—  Jun Hong Lu Australian Buddhist leader 1959

10 October 2013
Special Interview by People' Daily, Europe Edition

Vātsyāyana photo
Gautama Buddha photo

„The innumerable worlds in the cosmos are like the eyes of the net. Each and every world is different, its variety infinite. So too are the Dharma Doors (methods of cultivation) taught by the Buddhas.“

—  Gautama Buddha philosopher, reformer and the founder of Buddhism -563 - -483 a.C.

Sutra Translation Committee of the US and Canada (2000). The Brahma Net Sutra, New York Brahmajala Sutra (Mahayana)
Mahayana, Brahmajala Sutra

Guru Tegh Bahadur photo

„Let the path of the pure [khâlsâ panth] prevail all over the world, let the Hindu dharma dawn and all delusion disappear.
May I spread dharma and prestige of the Veda in the world and erase from it the sin of cow-slaughter.“

—  Guru Tegh Bahadur The ninth Guru of Sikhism 1621 - 1675

Gobind Singh, quoted in Shourie, Arun (1993). A secular agenda: For saving our country, for welding it. New Delhi, India: Rupa. also quoted in Elst, Koenraad (2002). Who is a Hindu?: Hindu revivalist views of Animism, Buddhism, Sikhism, and other offshoots of Hinduism. ISBN 978-8185990743

Thucydides photo

„In practice we always base our preparations against an enemy on the assumption that his plans are good; indeed, it is right to rest our hopes not on a belief in his blunders, but on the soundness of our provisions. Nor ought we to believe that there is much difference between man and man, but to think that the superiority lies with him who is reared in the severest school.“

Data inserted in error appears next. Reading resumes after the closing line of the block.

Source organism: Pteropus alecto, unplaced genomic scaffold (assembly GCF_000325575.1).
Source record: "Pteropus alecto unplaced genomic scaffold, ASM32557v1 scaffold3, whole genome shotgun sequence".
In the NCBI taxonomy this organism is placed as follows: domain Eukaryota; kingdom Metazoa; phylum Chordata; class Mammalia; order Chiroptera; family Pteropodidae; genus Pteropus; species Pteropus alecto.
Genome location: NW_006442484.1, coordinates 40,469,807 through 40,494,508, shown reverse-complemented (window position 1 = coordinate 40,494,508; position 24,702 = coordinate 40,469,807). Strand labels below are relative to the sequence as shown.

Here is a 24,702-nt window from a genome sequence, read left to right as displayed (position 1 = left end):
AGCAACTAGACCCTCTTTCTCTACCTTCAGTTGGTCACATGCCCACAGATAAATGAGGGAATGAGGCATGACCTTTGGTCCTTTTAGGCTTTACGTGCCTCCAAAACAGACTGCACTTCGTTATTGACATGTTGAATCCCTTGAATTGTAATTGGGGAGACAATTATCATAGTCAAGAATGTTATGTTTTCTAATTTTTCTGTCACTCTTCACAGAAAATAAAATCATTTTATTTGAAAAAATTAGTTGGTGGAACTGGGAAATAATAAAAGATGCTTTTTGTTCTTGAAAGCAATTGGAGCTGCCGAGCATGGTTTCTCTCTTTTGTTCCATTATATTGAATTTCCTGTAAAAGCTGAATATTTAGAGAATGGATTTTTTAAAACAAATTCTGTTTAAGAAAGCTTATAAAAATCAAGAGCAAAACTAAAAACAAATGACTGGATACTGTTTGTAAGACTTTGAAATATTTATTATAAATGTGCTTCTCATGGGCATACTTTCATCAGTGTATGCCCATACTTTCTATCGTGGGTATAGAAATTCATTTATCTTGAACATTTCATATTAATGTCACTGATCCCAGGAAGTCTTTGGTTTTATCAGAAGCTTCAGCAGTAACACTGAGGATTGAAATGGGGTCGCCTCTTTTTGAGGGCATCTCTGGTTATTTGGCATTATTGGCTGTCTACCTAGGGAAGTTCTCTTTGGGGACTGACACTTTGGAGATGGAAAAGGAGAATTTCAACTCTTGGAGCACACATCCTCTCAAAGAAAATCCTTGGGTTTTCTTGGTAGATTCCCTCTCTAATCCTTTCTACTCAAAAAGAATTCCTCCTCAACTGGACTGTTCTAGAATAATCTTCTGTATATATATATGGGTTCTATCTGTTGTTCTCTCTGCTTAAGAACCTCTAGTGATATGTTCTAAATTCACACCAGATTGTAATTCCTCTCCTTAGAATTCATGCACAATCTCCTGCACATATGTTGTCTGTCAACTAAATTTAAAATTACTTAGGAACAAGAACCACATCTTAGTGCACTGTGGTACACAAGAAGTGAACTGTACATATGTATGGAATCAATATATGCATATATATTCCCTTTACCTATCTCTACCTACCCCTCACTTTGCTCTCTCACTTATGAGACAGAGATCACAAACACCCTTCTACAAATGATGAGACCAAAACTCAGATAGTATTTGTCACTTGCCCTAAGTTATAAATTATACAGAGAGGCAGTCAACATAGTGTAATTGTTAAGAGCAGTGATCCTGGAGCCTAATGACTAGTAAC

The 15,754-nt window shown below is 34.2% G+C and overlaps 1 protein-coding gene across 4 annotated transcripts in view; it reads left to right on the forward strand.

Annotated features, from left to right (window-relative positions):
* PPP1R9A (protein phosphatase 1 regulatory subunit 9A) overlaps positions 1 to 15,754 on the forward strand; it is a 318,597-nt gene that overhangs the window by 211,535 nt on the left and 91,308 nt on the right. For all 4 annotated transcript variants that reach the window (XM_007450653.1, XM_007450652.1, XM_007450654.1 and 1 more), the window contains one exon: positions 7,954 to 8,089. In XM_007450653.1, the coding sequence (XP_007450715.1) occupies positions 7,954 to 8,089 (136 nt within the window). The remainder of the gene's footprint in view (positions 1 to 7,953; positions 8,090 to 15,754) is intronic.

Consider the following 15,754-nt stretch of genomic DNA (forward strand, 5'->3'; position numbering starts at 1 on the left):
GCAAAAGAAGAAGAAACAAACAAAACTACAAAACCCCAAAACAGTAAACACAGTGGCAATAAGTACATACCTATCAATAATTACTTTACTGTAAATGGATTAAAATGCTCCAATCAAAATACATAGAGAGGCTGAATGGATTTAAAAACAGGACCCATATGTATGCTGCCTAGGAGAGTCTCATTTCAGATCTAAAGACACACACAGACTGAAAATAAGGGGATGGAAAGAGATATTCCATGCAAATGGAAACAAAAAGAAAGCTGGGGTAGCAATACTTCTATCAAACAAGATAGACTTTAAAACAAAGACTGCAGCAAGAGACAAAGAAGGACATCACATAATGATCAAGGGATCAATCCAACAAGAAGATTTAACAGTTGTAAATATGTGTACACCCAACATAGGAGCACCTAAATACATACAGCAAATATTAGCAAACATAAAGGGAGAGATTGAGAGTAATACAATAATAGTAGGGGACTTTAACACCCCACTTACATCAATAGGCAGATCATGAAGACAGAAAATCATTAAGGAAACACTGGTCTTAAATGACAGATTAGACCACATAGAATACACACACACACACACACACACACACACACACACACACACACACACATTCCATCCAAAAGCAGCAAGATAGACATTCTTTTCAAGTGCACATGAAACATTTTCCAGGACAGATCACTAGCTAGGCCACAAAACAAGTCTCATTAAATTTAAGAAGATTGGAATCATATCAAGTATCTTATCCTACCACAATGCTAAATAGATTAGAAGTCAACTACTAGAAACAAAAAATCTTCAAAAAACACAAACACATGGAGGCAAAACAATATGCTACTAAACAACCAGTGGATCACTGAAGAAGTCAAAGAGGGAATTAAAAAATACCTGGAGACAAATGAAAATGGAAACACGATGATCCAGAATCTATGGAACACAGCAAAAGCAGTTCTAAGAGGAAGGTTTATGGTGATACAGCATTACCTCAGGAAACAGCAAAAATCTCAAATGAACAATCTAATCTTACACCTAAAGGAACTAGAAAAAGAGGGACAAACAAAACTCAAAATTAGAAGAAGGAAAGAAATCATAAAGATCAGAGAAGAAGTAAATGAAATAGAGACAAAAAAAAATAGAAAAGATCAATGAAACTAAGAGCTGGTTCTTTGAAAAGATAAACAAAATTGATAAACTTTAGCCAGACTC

—  Thucydides, History of the Peloponnesian War

Variant translation: "Instead, we think the plans of our neighbors are as good as our own, and we can't work out whose chances at war are better in a speech. So we always make our preparations in action, on the assumption that our enemies know what they are doing. We should not build our hopes on the belief that they will make mistakes, but on our own careful foresight. And we should not think there is much difference between one man and another, except that the winner will be the one whose education was the most severe." Translation by Paul Woodruff.
Variant translation: "There is no need to suppose that human beings differ very much from one another: but it is true that the ones who come out on top are the ones who have been trained in the hardest school." Note: Some versions omit the "who have been".
Book I, 1.84-[4]
History of the Peloponnesian War, Book I